Reply to this discussion post article review. Use at least one reference
According to Hilton, & Platt (2017), variable cost is a cost that changes in total in direct proportion to a change in an organization’s activity while variable costing is a method of product costing in which only variable manufacturing overhead is included as a product cost that flows through the manufacturing accounts (i.e., Work-in-Process Inventory, Finished-Goods Inventory, and Cost of Goods Sold). Fixed manufacturing overhead is treated as a period cost. This article demonstrates several changes to activity-based costing (ABC) and displays how these methodologies will develop the significance of the ensuing product costs to both long-term and short-term decision making. ABC was developed to enhance the distribution of indirect production costs to products and to aid in the management of these costs. There were those that felt that a single cost pool allocation of overhead resulted in product costs that did not mirror the mishmash of resources that are involved with the production of each product. This essentially resulted in “peanut butter” costing over costed some products and under costed others This paper uses a numeric example to liken various alternative methods to overhead distribution. It also will look at variable activity-based costing (VABC) that will show how these systems can generate data that is valuable during decision making and show that the subsequent costs are greater to outmoded variable costing for decision-making purposes.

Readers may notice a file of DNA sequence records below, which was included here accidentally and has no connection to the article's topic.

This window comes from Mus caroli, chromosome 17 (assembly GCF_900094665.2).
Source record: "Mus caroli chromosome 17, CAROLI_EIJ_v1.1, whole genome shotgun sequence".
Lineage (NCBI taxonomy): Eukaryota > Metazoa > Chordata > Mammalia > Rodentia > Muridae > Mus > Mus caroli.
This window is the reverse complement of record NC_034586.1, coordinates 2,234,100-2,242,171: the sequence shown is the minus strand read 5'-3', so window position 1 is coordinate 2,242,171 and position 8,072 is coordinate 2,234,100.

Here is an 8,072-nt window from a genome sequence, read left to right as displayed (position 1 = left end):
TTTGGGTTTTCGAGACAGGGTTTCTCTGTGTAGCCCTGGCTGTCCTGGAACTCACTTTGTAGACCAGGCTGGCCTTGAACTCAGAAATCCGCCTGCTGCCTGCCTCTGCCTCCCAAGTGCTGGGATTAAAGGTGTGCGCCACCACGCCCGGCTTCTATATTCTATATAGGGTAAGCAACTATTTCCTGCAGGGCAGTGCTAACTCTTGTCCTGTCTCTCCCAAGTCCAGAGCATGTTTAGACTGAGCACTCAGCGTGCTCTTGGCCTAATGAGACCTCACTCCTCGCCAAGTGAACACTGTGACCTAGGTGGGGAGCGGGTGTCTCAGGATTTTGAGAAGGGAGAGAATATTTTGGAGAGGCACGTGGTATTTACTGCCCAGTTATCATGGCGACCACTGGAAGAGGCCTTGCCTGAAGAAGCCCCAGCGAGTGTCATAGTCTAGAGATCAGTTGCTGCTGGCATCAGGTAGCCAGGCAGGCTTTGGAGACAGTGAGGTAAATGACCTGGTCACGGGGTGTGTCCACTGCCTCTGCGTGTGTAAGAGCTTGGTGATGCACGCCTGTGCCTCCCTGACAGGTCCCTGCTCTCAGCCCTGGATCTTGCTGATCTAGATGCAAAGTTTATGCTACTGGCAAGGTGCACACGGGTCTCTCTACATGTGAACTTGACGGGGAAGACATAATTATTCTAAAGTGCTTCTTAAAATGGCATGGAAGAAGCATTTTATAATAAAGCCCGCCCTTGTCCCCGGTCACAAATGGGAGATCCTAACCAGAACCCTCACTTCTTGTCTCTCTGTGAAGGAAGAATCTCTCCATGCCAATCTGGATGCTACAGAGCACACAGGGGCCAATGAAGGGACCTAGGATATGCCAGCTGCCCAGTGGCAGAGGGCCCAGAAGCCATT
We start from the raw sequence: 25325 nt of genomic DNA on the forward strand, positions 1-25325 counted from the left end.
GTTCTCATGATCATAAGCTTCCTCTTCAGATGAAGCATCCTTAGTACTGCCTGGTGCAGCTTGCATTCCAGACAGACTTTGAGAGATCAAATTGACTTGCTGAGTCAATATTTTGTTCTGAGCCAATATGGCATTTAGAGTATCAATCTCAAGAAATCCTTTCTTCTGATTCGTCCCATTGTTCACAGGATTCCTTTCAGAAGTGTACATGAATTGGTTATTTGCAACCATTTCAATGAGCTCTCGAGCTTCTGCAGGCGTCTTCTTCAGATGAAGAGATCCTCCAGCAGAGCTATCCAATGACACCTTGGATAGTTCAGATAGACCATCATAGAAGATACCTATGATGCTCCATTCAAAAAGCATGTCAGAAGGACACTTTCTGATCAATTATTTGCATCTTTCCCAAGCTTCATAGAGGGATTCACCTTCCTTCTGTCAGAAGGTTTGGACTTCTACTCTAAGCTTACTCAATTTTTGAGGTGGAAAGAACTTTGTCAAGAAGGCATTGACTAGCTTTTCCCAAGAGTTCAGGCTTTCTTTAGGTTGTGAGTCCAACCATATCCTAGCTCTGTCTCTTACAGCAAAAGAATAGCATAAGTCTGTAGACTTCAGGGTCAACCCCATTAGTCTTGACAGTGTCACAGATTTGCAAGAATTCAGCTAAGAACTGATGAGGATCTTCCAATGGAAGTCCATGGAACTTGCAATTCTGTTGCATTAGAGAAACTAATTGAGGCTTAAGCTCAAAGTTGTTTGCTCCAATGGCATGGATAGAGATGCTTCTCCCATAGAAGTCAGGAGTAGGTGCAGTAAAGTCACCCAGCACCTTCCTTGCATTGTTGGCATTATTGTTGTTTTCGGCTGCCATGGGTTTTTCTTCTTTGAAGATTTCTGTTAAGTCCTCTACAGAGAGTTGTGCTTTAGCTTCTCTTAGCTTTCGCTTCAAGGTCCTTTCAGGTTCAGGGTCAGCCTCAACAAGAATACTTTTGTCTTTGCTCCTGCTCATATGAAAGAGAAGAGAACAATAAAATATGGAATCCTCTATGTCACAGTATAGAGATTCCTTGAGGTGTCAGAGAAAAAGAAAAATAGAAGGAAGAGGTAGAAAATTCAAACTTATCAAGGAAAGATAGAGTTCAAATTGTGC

This journal highlighted traditional and activity-based costing (ABC) systems which is an accounting method that includes fixed overhead costs in the cost of goods sold by allocating an equal portion of the overhead cost to each finished unit of inventory that includes fixed and variable production and product cost. For me, the closest thing I can figure out about Southwest Airlines cost that changes in relation to variations in an activity is their Wannagetaway (WGA) fare structure. If you go on the website, you will notice that the prices for the other two fare classes do not move while the WGA fluctuates from a low price to a high price. What makes up product pricing and output is contingent on a careful separation of the fixed and variable components of costs. This separation is what happens during managerial decision-making. This separation is appropriate when allocating overhead f there is a discrepancy. Generally, the person of authority will not be able to evaluate the impact of their decisions on profitability without the separation of fixed and variable components. This mingling of fixed and variable overhead costs bring about product costs that are problematic to use in decision making. This journal uses a numeric example to examine alternative methods to overhead allocation. It features variable activity- based costing (VABC), which makes use of regression analysis to approximate the fixed and variable portions of each cost pool. This journal concluded how VABC can generate information that is better at decision making and the resulting cost allocations are better to traditional costing approaches for the purposes of decision-making.
Geiszler, M., Baker, K., & Lippitt, J. (2017). Variable activity-based costing and decision making. Journal of Corporate Accounting & Finance, 28(5), 45-52. doi:10.1002/jcaf.22277
Hilton, R. W., & Platt, D. E. (2017). Managerial accounting: Creating value in a dynamic business environment (11th ed.). New York, NY: McGraw-Hill Education.